Soils

  • Clay
  • Sand
  • Cinder
  • Coral

leaf Environmental Information

Natural Range

  • Niʻihau
  • Kauaʻi
  • Oʻahu
  • Molokaʻi
  • Lānaʻi
  • Maui
  • Kahoʻolawe
  • Hawaiʻi

Natural Zones (Elevation in feet, Rainfall in inches)

  • Less than 150, 0 to 50 (Dry)
  • 150 to 1000, 0 to 50 (Dry)

Habitat

  • Terrestrial

Additional Habitat Information

These vines occur in coastal habitats on a variety of substrates, particularly on the leeward sides of islands.

leaf Special Features and Information

General Information

Pāʻuohiʻiaka is a member of the Morning glory family (Convolvulaceae), which comprises some 1,650 species throughout the world. Recently, this native plant has been raised to a specific level as Jacquemontia sandwicensis, where formely it was considered as an endemic subspecies.

One non-native relative, the Skyblue clustervine (Jacquemontia pentantha), is naturalized Oʻahu.

Pāʻuohiʻiaka is related to some local notable eatables as ʻuala or sweet potato (Ipomoea batatas) and ung-choi or swamp cabbage (Ipomoea aquatica).

Native Hawaiian family members include a bonamia (Bonamia menziesii), makihi (Cressa truxillensis), koali ʻai (Ipomoea cairica), hunakai (I. imperati), koali ʻawa (I. indica), Hawaiian moon flower (I. tuboides), pōhuehue (I. pes-caprae subsp. brasiliensis), kauna ʻoa (Cuscuta sandwichiana), and possibly the White-flowered beach morning glory (Ipomoea littoralis).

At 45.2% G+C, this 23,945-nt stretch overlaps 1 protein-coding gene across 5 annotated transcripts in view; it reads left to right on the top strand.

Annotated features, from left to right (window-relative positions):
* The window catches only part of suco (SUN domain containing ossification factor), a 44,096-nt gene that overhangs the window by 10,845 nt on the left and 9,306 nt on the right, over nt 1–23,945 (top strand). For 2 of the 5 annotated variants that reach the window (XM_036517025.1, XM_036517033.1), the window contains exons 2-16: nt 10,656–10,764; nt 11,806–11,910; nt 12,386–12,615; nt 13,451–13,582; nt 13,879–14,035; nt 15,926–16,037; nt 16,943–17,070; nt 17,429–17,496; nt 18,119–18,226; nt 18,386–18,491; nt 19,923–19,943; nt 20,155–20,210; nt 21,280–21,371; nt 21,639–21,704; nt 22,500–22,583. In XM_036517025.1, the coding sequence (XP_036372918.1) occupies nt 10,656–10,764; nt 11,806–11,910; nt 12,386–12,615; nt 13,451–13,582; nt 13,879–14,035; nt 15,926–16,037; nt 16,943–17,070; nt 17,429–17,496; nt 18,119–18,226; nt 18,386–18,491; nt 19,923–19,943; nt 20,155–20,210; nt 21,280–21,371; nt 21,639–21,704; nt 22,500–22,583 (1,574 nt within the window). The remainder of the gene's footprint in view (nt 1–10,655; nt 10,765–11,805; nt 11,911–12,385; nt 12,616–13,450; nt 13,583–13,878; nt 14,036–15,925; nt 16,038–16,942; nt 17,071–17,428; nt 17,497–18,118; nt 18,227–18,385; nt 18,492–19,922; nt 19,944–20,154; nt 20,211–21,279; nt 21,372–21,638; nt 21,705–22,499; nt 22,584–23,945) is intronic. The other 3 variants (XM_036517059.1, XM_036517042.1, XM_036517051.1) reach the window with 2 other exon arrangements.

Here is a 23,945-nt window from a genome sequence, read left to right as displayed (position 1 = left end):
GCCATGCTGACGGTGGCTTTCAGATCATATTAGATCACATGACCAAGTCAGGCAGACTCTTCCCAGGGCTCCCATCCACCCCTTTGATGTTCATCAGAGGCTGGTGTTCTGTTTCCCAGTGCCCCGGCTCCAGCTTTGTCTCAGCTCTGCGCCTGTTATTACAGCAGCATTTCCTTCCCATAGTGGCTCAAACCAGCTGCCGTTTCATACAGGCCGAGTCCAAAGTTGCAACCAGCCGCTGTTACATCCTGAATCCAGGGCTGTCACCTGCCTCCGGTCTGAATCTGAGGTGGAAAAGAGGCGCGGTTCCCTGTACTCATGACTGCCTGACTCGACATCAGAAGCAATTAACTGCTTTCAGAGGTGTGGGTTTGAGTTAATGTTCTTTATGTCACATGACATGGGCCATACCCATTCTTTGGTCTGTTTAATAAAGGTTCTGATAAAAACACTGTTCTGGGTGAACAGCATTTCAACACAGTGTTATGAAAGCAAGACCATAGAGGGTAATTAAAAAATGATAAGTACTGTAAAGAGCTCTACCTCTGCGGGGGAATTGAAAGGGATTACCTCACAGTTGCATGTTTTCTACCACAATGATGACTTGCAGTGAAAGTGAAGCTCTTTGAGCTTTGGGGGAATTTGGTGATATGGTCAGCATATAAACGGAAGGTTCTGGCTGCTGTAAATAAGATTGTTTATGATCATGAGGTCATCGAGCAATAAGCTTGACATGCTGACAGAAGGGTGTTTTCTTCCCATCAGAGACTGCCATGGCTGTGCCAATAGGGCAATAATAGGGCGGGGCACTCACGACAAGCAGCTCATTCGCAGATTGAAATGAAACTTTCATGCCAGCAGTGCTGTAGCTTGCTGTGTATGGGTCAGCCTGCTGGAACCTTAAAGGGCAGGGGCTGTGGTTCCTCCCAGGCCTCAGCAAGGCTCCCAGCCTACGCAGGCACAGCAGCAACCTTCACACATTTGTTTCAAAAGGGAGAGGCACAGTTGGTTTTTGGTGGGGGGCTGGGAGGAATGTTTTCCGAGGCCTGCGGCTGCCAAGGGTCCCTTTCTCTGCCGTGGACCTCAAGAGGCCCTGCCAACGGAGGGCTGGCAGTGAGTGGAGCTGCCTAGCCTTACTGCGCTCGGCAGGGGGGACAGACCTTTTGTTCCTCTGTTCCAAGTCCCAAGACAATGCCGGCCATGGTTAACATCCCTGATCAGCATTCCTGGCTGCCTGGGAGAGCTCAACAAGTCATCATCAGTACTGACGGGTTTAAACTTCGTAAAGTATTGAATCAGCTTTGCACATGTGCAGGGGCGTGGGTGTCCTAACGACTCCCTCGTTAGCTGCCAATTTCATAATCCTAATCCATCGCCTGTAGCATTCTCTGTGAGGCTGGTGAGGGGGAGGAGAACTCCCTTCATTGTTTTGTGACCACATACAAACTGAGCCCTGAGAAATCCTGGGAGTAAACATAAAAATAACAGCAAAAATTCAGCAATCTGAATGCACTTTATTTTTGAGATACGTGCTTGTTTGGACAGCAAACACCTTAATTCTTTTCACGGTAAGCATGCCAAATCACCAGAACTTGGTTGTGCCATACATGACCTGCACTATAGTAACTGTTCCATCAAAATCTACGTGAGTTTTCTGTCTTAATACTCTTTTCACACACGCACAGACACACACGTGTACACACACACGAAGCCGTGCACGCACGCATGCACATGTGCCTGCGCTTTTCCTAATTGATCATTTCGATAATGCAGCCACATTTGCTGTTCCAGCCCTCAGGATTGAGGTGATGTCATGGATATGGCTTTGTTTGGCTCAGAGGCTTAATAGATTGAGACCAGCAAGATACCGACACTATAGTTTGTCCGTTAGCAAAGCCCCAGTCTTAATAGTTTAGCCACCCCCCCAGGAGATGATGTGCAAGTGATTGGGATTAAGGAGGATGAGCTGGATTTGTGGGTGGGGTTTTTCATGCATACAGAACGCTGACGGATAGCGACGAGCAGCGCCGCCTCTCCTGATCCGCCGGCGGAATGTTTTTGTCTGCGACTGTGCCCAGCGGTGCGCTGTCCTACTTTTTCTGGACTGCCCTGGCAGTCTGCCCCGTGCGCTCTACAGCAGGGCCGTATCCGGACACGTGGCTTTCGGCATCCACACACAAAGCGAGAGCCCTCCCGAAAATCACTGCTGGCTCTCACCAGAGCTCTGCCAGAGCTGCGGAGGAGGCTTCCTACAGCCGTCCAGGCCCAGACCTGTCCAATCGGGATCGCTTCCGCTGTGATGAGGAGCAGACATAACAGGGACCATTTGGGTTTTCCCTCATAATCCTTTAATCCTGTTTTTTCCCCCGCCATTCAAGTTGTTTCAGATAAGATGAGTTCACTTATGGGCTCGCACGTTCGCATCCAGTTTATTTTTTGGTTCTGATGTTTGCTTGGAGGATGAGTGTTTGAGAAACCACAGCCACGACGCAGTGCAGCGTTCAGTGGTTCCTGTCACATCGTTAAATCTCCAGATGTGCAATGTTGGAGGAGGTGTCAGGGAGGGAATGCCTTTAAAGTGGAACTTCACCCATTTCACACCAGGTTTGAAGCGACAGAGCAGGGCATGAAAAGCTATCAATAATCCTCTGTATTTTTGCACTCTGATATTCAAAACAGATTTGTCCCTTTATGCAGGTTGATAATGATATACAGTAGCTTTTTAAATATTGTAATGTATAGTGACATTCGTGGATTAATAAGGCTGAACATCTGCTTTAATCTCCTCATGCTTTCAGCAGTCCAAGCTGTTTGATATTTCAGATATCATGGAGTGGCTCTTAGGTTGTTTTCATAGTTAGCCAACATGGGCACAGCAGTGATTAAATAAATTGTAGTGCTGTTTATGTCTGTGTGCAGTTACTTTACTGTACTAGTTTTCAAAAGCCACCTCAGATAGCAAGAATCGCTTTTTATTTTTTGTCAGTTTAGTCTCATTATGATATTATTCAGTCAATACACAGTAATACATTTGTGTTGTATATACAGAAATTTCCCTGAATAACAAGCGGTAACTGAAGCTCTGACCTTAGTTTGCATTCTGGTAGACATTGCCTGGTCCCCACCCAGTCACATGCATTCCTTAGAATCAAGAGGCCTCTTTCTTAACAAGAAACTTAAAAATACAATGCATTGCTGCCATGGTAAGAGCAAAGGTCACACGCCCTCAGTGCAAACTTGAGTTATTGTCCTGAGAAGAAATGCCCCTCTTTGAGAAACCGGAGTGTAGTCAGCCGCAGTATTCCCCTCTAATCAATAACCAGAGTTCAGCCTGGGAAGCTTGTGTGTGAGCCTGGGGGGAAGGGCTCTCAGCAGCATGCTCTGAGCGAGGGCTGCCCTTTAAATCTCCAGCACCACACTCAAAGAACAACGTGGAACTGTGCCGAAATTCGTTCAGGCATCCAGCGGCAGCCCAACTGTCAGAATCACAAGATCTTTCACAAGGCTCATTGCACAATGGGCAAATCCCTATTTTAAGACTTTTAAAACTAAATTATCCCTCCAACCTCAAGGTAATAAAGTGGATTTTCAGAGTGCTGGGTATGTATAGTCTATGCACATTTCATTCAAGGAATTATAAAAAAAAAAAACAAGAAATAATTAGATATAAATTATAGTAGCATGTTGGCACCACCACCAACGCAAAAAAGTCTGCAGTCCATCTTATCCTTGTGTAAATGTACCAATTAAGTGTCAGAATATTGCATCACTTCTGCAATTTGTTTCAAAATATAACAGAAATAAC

Etymology

The generic name Jacquemontia is named in behalf of Victor Jacquemont (1801-1832), a French geologist and botanical explorer.

The specific epithet sandwicensis refers to the "Sandwich Islands," as the Hawaiian Islands were once called, and named by James Cook on one of his voyages in the 1770s. James Cook named the islands after John Montagu (The fourth Earl of Sandwich) for supporting Cook's voyages.

Hawaiian Names:

Kākuaohiʻiaka. The word kākua means "to bind or fasten on, as a sarong or belt." [5]

Pāʻuohiʻiaka or Pāʻū o Hiʻiaka is translated to mean "Hiʻiaka's skirt," the goddess sister of Pele.

Background Information

Pāʻūohiʻiaka has been viewed by some as a "weed." [2]

Early Hawaiian Use

Dried leaves and stems were made into a tea or mixed with niu (coconut) and eaten. [3]

Used by ancient Hawaiians to treat babies with thrush (ʻea) [1,4], as a laxative for lepo paʻa (constipation), and for babies with general weakness (pāʻaoʻao). [4] It also was used to help babies and adults with ʻeha makaʻu (frightening pains or aches). [4] The plant was mixed with kalo (taro) leaves and salt for cuts. [3]

Additional References

[1] "Native Planters in Old Hawaii--Their Life, Lore, & Environment" by E. S. Handy and Elizabeth Green Handy, page 238.

[2] "Handbook of Hawaiian Weeds" by E. L. Haselwood, page 322.

[3] "Hawaiian Herbs of Medicinal Value," by D.M. Kaʻaiakamanu & J.K. Akina, page 73.

[4] Native Hawaiian Medicine--Volume III" by The Rev. Kaluna M. Kaʻaiakamanu, page 85.

[5] Hawaiian Dictionaries online http://wehewehe.org [Accessed 10/10/09]

[6] "How to Plant a Native Hawaiian Garden" by Kenneth M. Nagata, page "Pāʻū o Hiʻiaka."